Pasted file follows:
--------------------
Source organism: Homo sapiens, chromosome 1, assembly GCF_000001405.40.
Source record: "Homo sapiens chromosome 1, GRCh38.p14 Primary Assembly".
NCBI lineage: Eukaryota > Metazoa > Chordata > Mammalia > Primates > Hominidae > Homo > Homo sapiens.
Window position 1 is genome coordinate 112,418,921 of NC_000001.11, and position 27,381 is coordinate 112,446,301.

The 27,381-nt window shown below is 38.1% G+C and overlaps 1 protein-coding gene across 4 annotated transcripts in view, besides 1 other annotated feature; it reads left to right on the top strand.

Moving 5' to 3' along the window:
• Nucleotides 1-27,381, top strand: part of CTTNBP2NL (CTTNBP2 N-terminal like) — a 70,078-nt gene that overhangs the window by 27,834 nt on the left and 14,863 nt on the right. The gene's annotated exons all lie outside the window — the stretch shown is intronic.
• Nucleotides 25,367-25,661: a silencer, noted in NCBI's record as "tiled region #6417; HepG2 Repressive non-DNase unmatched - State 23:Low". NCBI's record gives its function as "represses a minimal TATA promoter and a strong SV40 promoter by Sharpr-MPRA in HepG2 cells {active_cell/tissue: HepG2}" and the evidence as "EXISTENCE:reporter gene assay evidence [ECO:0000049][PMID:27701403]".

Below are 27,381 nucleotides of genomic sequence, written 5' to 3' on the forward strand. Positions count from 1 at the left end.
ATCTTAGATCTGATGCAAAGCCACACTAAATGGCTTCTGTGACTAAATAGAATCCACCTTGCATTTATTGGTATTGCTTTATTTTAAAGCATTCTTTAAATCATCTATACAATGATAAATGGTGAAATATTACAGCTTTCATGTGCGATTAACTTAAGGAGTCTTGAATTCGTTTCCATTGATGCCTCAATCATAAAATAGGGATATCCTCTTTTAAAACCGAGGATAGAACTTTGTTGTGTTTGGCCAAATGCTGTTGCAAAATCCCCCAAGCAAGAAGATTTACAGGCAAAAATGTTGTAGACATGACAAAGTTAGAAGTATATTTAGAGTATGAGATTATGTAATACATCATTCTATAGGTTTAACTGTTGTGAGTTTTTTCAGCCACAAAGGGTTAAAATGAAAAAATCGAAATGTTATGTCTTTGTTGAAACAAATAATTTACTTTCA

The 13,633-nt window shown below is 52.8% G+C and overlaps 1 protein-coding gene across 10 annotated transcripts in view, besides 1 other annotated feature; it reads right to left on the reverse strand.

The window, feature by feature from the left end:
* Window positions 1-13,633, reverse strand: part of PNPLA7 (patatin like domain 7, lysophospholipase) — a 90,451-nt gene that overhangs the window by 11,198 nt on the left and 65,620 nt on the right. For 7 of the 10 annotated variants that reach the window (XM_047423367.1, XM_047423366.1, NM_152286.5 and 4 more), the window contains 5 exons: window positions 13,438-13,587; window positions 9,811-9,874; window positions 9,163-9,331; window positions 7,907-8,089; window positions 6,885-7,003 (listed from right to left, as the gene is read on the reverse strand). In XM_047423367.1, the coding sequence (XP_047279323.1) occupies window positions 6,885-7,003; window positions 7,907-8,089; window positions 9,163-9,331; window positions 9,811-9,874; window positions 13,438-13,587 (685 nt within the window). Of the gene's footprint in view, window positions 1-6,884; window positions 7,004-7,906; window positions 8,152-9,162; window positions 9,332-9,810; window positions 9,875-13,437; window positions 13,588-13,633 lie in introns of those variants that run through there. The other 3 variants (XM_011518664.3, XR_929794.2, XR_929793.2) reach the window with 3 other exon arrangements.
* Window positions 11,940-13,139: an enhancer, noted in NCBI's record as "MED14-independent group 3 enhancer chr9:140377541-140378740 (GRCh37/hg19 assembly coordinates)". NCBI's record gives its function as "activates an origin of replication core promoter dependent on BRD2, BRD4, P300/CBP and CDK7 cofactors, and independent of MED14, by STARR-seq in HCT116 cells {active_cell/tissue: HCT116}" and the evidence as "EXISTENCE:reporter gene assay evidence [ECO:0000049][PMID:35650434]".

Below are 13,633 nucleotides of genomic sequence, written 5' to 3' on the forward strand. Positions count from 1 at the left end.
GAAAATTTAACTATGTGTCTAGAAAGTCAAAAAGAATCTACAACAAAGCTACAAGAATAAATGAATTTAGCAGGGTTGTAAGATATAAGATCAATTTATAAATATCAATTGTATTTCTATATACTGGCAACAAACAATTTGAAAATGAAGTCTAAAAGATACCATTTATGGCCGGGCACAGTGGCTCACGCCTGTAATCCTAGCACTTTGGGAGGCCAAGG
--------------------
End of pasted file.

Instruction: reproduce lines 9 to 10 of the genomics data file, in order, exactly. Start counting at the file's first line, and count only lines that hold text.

Below are 27,381 nucleotides of genomic sequence, written 5' to 3' on the forward strand. Positions count from 1 at the left end.
ATCTTAGATCTGATGCAAAGCCACACTAAATGGCTTCTGTGACTAAATAGAATCCACCTTGCATTTATTGGTATTGCTTTATTTTAAAGCATTCTTTAAATCATCTATACAATGATAAATGGTGAAATATTACAGCTTTCATGTGCGATTAACTTAAGGAGTCTTGAATTCGTTTCCATTGATGCCTCAATCATAAAATAGGGATATCCTCTTTTAAAACCGAGGATAGAACTTTGTTGTGTTTGGCCAAATGCTGTTGCAAAATCCCCCAAGCAAGAAGATTTACAGGCAAAAATGTTGTAGACATGACAAAGTTAGAAGTATATTTAGAGTATGAGATTATGTAATACATCATTCTATAGGTTTAACTGTTGTGAGTTTTTTCAGCCACAAAGGGTTAAAATGAAAAAATCGAAATGTTATGTCTTTGTTGAAACAAATAATTTACTTTCA